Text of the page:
Intersectionality recognises that people's lives are shaped by their identities, relationships and social factors. These combine to create intersecting forms of privilege and oppression depending on a person’s context and existing power structures such as patriarchy, ableism, colonialism, imperialism, homophobia and racism. It is important to remember the transformative potential of intersectionality, which extends beyond merely a focus on the impact of intersecting identities.

The Convention on the Rights of Persons with Disabilities (2006) was the first UN instrument to recognise multiple and intersecting forms of inequality. 'Intersectional discrimination' was further defined in General Comment 6 on Equality and Non-Discrimination, and is increasingly referred to in other UN instruments.

Applying an intersectional lens helps to centre development efforts on those most marginalised, both within and across already marginalised groups, and is essential for achieving equal outcomes for all.

Resources in this section focus mainly on practical guidance on how to centre those most marginalised using an intersectional lens in development programs.

See also: Any topics relating to specific social identities e.g. gender, children, SOGIESC, etc.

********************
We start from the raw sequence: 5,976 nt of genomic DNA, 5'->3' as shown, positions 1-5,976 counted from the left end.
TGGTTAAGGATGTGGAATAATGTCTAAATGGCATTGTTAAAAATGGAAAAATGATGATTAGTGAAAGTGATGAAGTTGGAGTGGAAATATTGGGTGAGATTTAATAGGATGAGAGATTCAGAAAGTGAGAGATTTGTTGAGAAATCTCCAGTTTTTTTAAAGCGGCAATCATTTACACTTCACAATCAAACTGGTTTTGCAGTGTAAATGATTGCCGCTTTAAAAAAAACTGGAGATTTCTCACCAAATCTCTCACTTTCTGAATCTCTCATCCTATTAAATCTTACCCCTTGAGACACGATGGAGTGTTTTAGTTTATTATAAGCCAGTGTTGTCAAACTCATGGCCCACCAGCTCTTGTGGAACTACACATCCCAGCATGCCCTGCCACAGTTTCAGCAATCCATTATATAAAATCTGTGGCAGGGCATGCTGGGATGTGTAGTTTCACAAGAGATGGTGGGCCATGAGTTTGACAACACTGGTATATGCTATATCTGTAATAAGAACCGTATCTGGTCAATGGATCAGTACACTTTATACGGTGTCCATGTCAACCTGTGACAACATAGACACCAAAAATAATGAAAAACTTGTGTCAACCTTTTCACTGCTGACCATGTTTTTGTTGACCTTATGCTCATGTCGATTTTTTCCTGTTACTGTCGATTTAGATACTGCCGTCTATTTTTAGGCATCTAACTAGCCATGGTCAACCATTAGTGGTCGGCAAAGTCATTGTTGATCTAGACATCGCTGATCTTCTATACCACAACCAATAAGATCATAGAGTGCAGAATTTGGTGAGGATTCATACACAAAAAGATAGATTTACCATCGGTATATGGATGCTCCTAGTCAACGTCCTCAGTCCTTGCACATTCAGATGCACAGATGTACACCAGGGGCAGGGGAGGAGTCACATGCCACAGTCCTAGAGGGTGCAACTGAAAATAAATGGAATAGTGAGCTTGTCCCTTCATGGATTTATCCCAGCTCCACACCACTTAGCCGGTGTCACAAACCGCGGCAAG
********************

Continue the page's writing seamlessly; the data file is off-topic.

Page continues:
Humanity & Inclusion (2020) Towards more inclusive practices: A Disability, Gender and Age Intersectional Resource

This resource supports international development program staff to better understand the intersection between gender and disability, as well as touching on age. It provides numerous case studies that help to articulate the added value of an intersectional approach, and how this can be approached and embedded throughout international development programs and throughout all processes (from design to evaluation). It also discusses how to identify and work within existing social norms, through empowerment and participation as key strategies to change power relations, to create positive outcomes for women and girls with disabilities. The annex documents provide a Theory of Change that lists examples of activities that can be undertaken to address barriers.

Stubbs D and Tawake S (2009) Pacific sisters with disabilities: At the intersection of discrimination

This report outlines the findings of a study commissioned by United Nations Development Programme Pacific Centre. It identifies particular issues and challenges faced by women and girls with disabilities in the Pacific. It analyses the social and economic factors that impact on achievement of their human rights and evaluates policies, laws and programs in the Pacific for women and girls with disabilities. It provides recommendations for governments, DPOs, women’s organisations, NGOs, private sector, donors and development partners.

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